Southeastern Section - 61st Annual Meeting (1–2 April 2012)

Paper No. 2
Presentation Time: 2:00 PM


MEEDER, John, Southeast Environmental Research Center, Florida International University, 1120 SW 8th St, Miami, FL 33199 and HARLEM, Peter, Southeast Environmental Research Center, Florida International University, 11200 SW 8th St, Miami, FL 33199,

The origin of valleys in karst terrains is usually from geological processes other than dissolution of limestone. Southeast Florida Transverse Glades are valleys developed by karst processes. Six stages of karst valley development are recognized and documented: 1. Solution pipes and surface depressions formed along lineaments by downward moving water. Cavernous zones formed along stratigraphic contacts providing ground water (GW) conduits. Epikarst processes created the Everglades Basin. 2. Karst features expand in size and collapse dolines form expanding into blind valleys. 3. Blind valleys expand forming irregular valleys. Valley walls expand laterally by collapse of the upper limestone strata and the development of hanging valleys. Up to this time Everglades Basin drainage is primarily by GW. 4. Upper valley walls expand laterally forming terraces and escarpments leaving remnants of the original surface limestone. A second terrace and escarpment forms as dolines and hanging valleys expand to form blind and continuous valleys in the lower strata also leaving behind remnants. The Everglades Basin fills with marl soil and begins to store water. Downward water movement decreases and is replaced by horizontal GW flow because now the limestone surface is close to the water table and the Everglades begins to drain by surface discharge through the karst valleys. Reduced GW discharge continues as most conduits have collapsed. 5. The second limestone strata continuous to collapse widening the valley, decreasing the size of the upper terrace and leaving pillars and remnants closely associated with their precursors. The rising water table associated with rising sea level decreases vertical GW movement but increases surface water discharge and horizontal groundwater discharge. 6. Valley floor fills with marl and residual quartz sand and downward water movement is decreased further. Valley walls expand to margins of subsurface cavernous zones, which is complete in the most mature karst valleys.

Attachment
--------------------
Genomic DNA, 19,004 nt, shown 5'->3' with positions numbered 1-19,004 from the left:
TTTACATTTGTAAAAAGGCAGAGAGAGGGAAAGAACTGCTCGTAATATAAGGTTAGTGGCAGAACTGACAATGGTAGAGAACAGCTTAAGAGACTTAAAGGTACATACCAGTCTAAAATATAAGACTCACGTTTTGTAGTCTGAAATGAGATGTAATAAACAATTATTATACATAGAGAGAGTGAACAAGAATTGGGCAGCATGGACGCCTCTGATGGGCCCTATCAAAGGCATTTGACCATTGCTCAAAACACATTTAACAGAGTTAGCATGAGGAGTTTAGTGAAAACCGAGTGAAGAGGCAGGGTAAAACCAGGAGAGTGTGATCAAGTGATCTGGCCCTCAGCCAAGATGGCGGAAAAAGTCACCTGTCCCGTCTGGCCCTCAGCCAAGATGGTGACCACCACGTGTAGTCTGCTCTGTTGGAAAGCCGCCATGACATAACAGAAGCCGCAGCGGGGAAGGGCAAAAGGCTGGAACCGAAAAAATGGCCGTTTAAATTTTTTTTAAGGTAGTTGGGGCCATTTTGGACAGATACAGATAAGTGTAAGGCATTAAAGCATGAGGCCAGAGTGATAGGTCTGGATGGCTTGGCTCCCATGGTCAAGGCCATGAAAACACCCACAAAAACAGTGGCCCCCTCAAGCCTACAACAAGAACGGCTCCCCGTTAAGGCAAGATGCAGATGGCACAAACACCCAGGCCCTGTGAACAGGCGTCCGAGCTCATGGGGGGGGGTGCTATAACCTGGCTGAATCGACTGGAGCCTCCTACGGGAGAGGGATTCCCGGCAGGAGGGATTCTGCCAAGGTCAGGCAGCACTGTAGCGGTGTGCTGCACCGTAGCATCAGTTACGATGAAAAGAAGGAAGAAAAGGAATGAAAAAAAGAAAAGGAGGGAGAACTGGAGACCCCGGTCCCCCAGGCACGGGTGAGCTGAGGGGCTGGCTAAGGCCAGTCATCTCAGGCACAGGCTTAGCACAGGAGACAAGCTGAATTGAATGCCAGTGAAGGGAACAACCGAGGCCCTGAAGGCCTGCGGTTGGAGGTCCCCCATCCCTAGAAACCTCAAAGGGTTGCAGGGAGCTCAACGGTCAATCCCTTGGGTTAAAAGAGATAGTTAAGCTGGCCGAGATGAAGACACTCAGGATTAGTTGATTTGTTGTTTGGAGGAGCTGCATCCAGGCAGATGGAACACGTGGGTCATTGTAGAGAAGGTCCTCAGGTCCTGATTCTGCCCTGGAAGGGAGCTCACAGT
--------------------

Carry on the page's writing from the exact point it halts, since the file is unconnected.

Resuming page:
Karst valleys developed from vertical, changing to horizontal karst development with Holocene Transgression untill surface drainage became the dominate process. This suggests a relatively unique history that resulted in true karst valleys.